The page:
In a sustainable and less carbon-intensive future, hydropower will play an increasingly crucial role as an important source of renewable and clean energy in the world’s overall energy supply. In fact, hydropower generation has doubled over the last three decades and is projected to double again from the present level by 2050. Global warming is however threatening the world’s water supplies, posing a significant threat to hydropower generation, which is a problem in light of the continuous increase in energy demand due to global population growth and socioeconomic development.

The study, undertaken by researchers from IIASA in collaboration with colleagues at several Chinese institutions and published in the journal Water Resources Research, employed a coupled hydrological and techno-economic model framework to identify optimal locations for hydropower plants under global warming levels of 1.5°C and 2°C, while also considering gross hydropower potential, power consumption, and economic factors. According to the authors, while determining the effects of different levels of global warming has become a hot topic in water resources research, there are still relatively few studies on the impacts of different global warming levels on hydropower potential.

The researchers specifically looked at the potential for hydropower production under the two different levels of warming in Sumatra, one of the Sunda Islands of western Indonesia. Sumatra was chosen as it is vulnerable to global warming because of sea level rise, and the island’s environmental conditions make it an ideal location for developing and utilizing hydropower resources. They also modeled and visualized optimal locations of hydropower plants using the IIASA BeWhere model, and discussed hydropower production based on selected hydropower plants and the reduction in carbon emissions that would result from using hydropower instead of fossil fuels.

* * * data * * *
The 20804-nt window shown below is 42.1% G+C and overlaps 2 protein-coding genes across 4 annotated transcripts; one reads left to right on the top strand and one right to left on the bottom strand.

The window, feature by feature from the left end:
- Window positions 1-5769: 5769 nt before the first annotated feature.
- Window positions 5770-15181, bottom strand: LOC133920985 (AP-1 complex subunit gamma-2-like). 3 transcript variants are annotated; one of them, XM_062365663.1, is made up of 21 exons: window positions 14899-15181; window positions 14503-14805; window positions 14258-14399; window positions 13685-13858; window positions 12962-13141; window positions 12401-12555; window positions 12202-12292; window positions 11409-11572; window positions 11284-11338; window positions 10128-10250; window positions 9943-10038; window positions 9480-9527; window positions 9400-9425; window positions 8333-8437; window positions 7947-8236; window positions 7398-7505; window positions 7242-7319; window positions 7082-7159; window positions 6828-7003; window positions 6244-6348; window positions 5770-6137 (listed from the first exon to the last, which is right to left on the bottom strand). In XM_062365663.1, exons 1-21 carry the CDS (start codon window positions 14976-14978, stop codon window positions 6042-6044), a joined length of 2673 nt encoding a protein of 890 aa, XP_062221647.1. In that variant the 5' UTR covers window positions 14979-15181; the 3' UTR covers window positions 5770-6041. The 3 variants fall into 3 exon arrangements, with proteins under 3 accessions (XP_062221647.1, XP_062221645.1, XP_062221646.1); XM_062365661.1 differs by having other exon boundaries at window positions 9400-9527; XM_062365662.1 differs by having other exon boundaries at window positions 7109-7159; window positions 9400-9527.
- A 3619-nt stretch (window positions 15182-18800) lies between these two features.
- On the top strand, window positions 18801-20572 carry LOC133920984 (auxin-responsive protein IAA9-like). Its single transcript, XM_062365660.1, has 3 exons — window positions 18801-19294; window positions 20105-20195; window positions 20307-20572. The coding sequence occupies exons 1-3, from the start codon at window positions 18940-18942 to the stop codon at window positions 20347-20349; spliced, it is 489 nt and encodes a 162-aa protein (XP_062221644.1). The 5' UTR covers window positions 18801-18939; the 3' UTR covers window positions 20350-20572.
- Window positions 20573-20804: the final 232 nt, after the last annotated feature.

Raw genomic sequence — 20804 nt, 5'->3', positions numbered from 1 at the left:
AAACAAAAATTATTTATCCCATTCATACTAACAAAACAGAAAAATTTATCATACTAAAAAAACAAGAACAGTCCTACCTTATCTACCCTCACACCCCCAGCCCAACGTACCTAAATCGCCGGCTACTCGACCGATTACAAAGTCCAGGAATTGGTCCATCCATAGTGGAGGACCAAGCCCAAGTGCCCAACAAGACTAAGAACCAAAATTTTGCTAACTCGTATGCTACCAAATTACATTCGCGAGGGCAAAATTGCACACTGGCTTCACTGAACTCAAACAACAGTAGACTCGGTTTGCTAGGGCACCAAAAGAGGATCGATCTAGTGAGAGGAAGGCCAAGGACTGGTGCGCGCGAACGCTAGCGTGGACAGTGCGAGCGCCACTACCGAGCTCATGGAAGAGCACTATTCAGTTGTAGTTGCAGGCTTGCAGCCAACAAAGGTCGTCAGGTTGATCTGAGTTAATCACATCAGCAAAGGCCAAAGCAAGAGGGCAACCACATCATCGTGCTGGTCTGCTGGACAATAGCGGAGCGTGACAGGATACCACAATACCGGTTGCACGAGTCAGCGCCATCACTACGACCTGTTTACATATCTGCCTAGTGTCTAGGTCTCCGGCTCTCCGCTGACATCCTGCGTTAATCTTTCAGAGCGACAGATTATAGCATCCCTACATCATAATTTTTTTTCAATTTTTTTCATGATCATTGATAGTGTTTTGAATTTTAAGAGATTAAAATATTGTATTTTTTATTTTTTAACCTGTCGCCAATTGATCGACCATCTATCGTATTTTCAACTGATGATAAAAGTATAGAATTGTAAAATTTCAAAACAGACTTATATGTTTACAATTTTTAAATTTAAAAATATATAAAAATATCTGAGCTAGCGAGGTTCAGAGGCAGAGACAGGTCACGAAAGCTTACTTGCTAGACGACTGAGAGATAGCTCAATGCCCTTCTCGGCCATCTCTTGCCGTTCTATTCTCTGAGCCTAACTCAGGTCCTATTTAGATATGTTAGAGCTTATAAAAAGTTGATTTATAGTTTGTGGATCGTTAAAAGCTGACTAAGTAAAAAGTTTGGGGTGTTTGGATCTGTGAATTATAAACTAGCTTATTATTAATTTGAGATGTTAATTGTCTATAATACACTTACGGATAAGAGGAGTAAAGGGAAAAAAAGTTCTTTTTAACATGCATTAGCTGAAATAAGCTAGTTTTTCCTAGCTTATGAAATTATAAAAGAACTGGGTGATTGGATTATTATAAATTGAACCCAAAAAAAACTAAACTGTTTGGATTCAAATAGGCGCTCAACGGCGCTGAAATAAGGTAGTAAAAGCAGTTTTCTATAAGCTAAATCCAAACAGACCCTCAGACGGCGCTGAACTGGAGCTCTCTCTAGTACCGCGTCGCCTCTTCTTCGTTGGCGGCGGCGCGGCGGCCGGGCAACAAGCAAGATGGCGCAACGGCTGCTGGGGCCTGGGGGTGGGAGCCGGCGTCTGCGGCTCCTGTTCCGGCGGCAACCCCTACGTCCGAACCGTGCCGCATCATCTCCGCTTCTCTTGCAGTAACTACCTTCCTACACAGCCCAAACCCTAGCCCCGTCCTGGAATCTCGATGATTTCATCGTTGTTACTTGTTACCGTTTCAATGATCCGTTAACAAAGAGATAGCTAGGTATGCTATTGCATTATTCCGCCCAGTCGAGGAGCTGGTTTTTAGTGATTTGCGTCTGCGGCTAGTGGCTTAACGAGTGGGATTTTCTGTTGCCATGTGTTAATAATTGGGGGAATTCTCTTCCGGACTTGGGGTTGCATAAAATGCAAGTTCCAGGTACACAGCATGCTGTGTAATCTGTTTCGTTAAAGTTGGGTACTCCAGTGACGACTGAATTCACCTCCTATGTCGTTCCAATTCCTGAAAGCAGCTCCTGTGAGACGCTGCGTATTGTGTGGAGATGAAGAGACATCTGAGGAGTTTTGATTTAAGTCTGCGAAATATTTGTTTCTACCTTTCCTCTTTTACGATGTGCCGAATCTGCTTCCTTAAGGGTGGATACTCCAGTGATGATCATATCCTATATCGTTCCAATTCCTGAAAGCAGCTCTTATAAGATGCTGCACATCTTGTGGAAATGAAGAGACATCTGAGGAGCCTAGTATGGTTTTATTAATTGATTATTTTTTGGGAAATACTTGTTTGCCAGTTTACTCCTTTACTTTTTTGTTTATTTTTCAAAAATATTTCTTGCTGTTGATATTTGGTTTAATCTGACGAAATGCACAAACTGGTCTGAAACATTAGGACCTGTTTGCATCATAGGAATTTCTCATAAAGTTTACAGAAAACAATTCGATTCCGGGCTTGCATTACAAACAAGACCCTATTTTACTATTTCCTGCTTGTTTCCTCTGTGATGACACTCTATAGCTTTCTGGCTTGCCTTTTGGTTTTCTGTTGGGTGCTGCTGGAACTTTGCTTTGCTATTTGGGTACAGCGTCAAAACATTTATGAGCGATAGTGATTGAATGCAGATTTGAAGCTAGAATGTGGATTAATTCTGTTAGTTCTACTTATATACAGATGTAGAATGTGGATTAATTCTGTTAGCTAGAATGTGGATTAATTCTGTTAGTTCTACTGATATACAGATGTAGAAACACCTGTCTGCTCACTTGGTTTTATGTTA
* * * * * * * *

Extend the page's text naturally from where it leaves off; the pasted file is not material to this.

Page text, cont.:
The results show that global warming levels of both 1.5°C and 2°C will have a positive impact on the hydropower production of Sumatra relative to the historical period. The ratio of hydropower production to power demand provided by 1.5°C of global warming is however greater than that provided by 2°C of global warming under a scenario that assumes stabilization without overshooting the target after 2100. This is due to a decrease in precipitation and the fact that the south east of Indonesia observes the highest discharge decrease under this scenario. In addition, the reduction in CO2 emissions under global warming of 1.5°C is greater than that achieved under global warming of 2°C, which reveals that global warming decreases the benefits necessary to relieve global warming levels. The findings also illustrate the tension between greenhouse gas-related goals and ecosystem conservation-related goals by considering the trade-off between the protected areas and hydropower plant expansion.

“Our study could significantly contribute to establishing a basis for decision making on energy security under 1.5°C and 2°C global warming scenarios. Our findings can also potentially be an important basis for a large range of follow-up studies to, for instance, investigate the trade-off between forest conservancy and hydropower development, to contribute to the achievement of countries’ Nationally Determined Contributions under the Paris Agreement,” concludes study lead author Ying Meng, who started work on this project as a participant of the 2018 IIASA Young Scientists Summer Program (YSSP). She is currently affiliated with the School of Environment at the Harbin Institute of Technology in China.

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China celebrates its first set of 3D printing tests in space

China has successfully completed its first 3D printing tests in the microgravity of space. A “space 3D printer”, developed by the China Academy of Space Technology (CAST), alongside a 3D printed CubeSat deployer, was launched on Tuesday the 5th of May on China’s new large carrier rocket – the Long March-5B. A few minutes after […]

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Author: Kubi Sertoglu

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Zhejiang researchers develop modular 4D printed assembly

Researchers in China have presented a study on a modular method of 4D printing that aims to overcome the geometrical limitations of the process.  The advantage of 4D printing, based on a digitally controlled 2D-to-3D transformation, is that it forgoes the layer-by-layer fabrication process of 3D printing, resulting in a faster production method. However, the […]